The William G. Mather

Take a walk along the Lake Erie shore in downtown Cleveland, between the Rock and Roll Hall of Fame and Cleveland Browns Stadium, and you will find the William G. Mather docked at the quay, serenely awaiting visitors.

The William G. Mather, which is part of the Great Lakes Science Center, is a floating museum that allows visitors to experience what it was like to be aboard a working Great Lakes freighter.  Sharply painted black, red, and white, the Mather is a huge vessel that towers above the water and is more than two football fields long.  Standing on the dock next to the Mather is like standing next to a vast and oppressive black steel wall.

This was a ship that was made to carry tons and tons of cargo, and its scale dwarfs the size of puny humans.  It was built in 1925 and sailed the waters of the Great Lakes for decades, part of the system of inland water commerce that spurred much of America’s growth.  Enormous ships like the Mather transported iron ore, coal, and other natural resources across the lakes to bustling cities like Chicago, Detroit, Toledo, and Cleveland, where those resources would be smelted in great factories, burned in sprawling furnaces, or otherwise used to power the engines of American industry.

The fleet of lake freighters spawned its own culture — if you ever meet someone who worked on a freighter, be sure to buy them a beer and ask them to tell you about their experiences and the characters they met, and then get ready for a few very enjoyable hours — and provided well-paying, eye-opening summer jobs for generations of young men from the Midwest.  The freighters had their heyday in the mid-1900s, when America was booming.  Now the number of those freighters is sorely diminished, and the freighter culture is sadly diminished as well.

Given the current state of lake freighters, it is perhaps fitting that the most famous of the freighters is known not for its service, but for its sinking.  Of course, that would be the Edmund Fitzgerald.

The Issue 2 Onslaught And The Firefighters’ Brigade

In Ohio, you can’t watch a football game without seeing commercials, pro and con, on Issue 2.  The ad onslaught, funded by well-heeled groups on both sides of the issue, has begun in earnest, and the election is still six weeks away.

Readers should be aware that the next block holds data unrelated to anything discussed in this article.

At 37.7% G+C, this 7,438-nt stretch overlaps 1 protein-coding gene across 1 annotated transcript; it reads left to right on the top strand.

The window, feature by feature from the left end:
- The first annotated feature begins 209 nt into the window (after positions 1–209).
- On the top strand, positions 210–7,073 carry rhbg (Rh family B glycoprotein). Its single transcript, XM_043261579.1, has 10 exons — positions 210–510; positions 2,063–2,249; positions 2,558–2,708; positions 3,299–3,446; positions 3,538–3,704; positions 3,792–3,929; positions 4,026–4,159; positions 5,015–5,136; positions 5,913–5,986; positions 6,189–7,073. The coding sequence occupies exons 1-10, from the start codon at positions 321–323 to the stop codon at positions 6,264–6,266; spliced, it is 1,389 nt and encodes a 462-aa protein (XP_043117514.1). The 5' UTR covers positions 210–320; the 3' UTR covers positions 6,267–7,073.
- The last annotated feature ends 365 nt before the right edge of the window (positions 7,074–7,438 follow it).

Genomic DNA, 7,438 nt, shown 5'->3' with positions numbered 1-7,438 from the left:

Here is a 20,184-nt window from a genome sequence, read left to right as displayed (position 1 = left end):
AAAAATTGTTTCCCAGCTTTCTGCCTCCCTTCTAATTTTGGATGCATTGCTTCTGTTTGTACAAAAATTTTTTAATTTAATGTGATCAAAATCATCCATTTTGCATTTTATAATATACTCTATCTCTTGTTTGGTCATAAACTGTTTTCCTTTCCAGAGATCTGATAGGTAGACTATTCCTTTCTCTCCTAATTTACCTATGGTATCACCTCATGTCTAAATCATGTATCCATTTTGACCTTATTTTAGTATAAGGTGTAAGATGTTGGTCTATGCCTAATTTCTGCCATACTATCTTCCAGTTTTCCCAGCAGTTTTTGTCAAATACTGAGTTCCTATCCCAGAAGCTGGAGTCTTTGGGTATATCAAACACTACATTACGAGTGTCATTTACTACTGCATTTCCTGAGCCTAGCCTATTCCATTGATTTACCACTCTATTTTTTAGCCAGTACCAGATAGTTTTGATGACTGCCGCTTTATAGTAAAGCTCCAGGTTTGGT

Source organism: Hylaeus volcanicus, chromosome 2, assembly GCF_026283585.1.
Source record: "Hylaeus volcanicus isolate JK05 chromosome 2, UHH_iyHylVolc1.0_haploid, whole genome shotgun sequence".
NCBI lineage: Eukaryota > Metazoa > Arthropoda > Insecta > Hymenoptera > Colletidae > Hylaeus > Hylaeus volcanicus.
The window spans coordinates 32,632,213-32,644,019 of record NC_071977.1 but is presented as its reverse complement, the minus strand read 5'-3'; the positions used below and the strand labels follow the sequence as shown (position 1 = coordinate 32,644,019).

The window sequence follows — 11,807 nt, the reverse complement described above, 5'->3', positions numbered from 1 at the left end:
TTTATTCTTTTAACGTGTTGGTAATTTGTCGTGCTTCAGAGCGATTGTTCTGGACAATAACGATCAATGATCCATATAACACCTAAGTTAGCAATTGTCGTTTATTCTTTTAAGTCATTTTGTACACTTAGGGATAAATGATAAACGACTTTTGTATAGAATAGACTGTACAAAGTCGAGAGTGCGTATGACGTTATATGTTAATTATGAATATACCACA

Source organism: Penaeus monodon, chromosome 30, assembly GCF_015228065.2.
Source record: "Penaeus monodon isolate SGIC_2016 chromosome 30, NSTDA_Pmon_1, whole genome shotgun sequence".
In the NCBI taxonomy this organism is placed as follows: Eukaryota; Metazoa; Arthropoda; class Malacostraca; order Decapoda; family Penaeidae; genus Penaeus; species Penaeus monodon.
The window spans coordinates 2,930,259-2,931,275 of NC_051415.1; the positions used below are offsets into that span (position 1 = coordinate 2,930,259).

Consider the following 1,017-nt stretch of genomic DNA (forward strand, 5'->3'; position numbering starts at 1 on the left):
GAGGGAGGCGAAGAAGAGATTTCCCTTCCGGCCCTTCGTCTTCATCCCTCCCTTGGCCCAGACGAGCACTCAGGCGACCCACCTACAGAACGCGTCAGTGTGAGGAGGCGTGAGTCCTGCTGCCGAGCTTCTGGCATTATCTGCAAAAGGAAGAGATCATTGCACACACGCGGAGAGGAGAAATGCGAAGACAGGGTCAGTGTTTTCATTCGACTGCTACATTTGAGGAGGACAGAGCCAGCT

State Issue 2 is a public referendum on various public employee issues.  A “yes” vote would uphold SB 5, legislation passed by the Ohio General Assembly earlier this year that limits certain collective bargaining rights of public employees, requires public employees to contribute at least 15 percent of their health insurance premiums and 10 percent of pension contributions, and make a number of additional changes.  A “no” vote on Issue 2 would overturn that law.

The big question right now is whether the flood of commercials will advance meaningful public knowledge about Issue 2 and its impact.  Would an affirmation of SB 5 cripple public employee rights and put public safety at risk, as opponents claim?  Or, would the approval of SB 5 give cash-strapped state and local governments the flexibility to save money while maintaining public services, as its proponents contend?

So far, the ads I’ve seen suggest that Issue 2 is all about firefighters and the staff members who work for Ohio’s 33 state senators.  Of course, that is not the case.  Firefighters are attractive subjects of TV commercials, but they represent a small fraction of the public employees who would be affected by SB 5.  According to an article earlier this year in the Cleveland Plain Dealer, there are nearly 650,000 state and local government employees in Ohio; in Cuyahoga County alone there are more than 76,000 local government employees.  In contrast, Cleveland, the largest local government in Cuyahoga County, employs 900 firefighters.

I’d like to see commercials that get beyond firefighters and Ohio Senate staffers and get to the heart of the issues on Issue 2.  Under our current scheme, how do public employees really fare versus those working in the private sector?  How much money could state and local governments reasonably expect to save if SB 5 is affirmed?  What abuses, if any, should cause us to change the current approach toward public employees?  If voters are to be informed about the merits of Issue 2, those are the kinds of questions that need to be answered.